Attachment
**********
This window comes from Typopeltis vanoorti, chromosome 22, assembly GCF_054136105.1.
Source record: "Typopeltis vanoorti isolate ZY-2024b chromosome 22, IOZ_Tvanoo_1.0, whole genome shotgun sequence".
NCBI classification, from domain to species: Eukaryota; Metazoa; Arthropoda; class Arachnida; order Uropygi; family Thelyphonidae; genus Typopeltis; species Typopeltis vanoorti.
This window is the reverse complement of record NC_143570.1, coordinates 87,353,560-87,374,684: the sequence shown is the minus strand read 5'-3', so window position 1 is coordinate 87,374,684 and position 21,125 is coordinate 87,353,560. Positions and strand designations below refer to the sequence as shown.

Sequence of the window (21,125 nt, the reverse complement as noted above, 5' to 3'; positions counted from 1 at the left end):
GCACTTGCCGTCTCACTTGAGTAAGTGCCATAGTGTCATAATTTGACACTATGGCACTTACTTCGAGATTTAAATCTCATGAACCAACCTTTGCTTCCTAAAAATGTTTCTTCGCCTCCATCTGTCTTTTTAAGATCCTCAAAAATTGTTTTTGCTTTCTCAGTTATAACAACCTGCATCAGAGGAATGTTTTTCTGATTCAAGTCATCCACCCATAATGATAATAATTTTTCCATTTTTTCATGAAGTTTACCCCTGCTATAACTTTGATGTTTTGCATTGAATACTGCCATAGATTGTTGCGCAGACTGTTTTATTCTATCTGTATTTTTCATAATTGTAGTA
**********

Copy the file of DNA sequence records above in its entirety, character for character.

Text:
This window comes from Typopeltis vanoorti, chromosome 22, assembly GCF_054136105.1.
Source record: "Typopeltis vanoorti isolate ZY-2024b chromosome 22, IOZ_Tvanoo_1.0, whole genome shotgun sequence".
NCBI classification, from domain to species: Eukaryota; Metazoa; Arthropoda; class Arachnida; order Uropygi; family Thelyphonidae; genus Typopeltis; species Typopeltis vanoorti.
This window is the reverse complement of record NC_143570.1, coordinates 87,353,560-87,374,684: the sequence shown is the minus strand read 5'-3', so window position 1 is coordinate 87,374,684 and position 21,125 is coordinate 87,353,560. Positions and strand designations below refer to the sequence as shown.

Sequence of the window (21,125 nt, the reverse complement as noted above, 5' to 3'; positions counted from 1 at the left end):
GCACTTGCCGTCTCACTTGAGTAAGTGCCATAGTGTCATAATTTGACACTATGGCACTTACTTCGAGATTTAAATCTCATGAACCAACCTTTGCTTCCTAAAAATGTTTCTTCGCCTCCATCTGTCTTTTTAAGATCCTCAAAAATTGTTTTTGCTTTCTCAGTTATAACAACCTGCATCAGAGGAATGTTTTTCTGATTCAAGTCATCCACCCATAATGATAATAATTTTTCCATTTTTTCATGAAGTTTACCCCTGCTATAACTTTGATGTTTTGCATTGAATACTGCCATAGATTGTTGCGCAGACTGTTTTATTCTATCTGTATTTTTCATAATTGTAGTA